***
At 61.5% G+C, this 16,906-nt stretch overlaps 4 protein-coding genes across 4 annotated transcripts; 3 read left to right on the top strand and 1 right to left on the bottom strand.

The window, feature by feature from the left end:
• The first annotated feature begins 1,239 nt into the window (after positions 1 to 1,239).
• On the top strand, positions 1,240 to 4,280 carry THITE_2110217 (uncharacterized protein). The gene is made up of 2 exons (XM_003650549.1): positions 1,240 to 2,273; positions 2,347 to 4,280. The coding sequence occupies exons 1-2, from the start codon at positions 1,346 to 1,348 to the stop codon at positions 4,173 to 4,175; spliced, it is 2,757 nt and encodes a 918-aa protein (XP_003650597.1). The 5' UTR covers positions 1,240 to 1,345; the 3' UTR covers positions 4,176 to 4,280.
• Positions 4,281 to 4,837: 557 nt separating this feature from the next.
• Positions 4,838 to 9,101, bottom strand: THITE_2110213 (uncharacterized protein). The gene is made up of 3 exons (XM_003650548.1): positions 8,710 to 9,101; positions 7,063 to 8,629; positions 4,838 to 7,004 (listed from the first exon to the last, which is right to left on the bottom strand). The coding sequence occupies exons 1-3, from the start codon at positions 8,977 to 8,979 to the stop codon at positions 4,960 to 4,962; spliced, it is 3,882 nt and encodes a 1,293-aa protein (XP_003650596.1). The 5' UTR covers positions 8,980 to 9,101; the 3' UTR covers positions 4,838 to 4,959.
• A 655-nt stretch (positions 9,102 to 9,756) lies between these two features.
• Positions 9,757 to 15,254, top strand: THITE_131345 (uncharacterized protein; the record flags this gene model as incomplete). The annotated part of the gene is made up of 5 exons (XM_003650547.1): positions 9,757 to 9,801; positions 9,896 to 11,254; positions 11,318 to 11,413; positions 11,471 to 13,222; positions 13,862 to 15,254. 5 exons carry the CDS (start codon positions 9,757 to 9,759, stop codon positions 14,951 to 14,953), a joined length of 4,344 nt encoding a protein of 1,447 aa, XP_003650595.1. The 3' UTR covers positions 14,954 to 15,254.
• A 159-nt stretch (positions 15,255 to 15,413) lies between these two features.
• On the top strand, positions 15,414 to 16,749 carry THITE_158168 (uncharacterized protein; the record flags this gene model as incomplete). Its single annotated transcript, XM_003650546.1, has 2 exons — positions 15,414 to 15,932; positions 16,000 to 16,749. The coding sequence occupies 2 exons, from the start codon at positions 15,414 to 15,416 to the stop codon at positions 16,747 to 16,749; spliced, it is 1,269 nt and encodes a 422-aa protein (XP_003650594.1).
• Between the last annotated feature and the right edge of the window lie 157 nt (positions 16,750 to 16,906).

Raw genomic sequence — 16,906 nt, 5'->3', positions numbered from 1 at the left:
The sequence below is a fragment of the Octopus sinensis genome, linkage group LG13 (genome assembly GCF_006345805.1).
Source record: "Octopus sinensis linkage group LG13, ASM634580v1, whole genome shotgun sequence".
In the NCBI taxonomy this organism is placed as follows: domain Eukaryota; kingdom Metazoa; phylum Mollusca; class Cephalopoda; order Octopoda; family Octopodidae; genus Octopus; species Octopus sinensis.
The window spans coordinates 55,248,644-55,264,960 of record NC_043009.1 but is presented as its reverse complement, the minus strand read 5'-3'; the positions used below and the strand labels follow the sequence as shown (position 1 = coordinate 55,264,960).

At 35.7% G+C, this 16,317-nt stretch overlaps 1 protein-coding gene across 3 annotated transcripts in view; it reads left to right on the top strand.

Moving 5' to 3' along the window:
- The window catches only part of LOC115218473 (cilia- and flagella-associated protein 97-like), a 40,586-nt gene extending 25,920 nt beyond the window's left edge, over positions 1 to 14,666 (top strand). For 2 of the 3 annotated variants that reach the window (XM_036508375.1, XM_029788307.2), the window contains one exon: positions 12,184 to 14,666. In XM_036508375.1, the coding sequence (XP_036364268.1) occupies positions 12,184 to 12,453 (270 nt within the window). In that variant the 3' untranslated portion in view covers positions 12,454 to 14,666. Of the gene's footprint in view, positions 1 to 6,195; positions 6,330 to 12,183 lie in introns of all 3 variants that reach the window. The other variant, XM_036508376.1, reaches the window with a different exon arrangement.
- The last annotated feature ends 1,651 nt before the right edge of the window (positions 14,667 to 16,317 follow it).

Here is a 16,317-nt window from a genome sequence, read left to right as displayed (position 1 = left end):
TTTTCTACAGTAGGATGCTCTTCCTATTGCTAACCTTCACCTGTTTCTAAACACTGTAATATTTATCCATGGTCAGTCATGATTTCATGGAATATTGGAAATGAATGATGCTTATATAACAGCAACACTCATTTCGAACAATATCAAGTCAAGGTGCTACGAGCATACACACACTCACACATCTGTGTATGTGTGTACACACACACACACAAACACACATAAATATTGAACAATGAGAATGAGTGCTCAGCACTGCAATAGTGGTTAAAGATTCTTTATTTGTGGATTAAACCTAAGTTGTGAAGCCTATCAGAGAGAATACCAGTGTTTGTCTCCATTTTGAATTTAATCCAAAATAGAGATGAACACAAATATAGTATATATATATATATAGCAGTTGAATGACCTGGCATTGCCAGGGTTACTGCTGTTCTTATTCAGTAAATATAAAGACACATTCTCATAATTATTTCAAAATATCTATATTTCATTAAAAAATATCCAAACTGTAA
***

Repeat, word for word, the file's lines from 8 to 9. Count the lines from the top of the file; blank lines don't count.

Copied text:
• Positions 9,757 to 15,254, top strand: THITE_131345 (uncharacterized protein; the record flags this gene model as incomplete). The annotated part of the gene is made up of 5 exons (XM_003650547.1): positions 9,757 to 9,801; positions 9,896 to 11,254; positions 11,318 to 11,413; positions 11,471 to 13,222; positions 13,862 to 15,254. 5 exons carry the CDS (start codon positions 9,757 to 9,759, stop codon positions 14,951 to 14,953), a joined length of 4,344 nt encoding a protein of 1,447 aa, XP_003650595.1. The 3' UTR covers positions 14,954 to 15,254.
• A 159-nt stretch (positions 15,255 to 15,413) lies between these two features.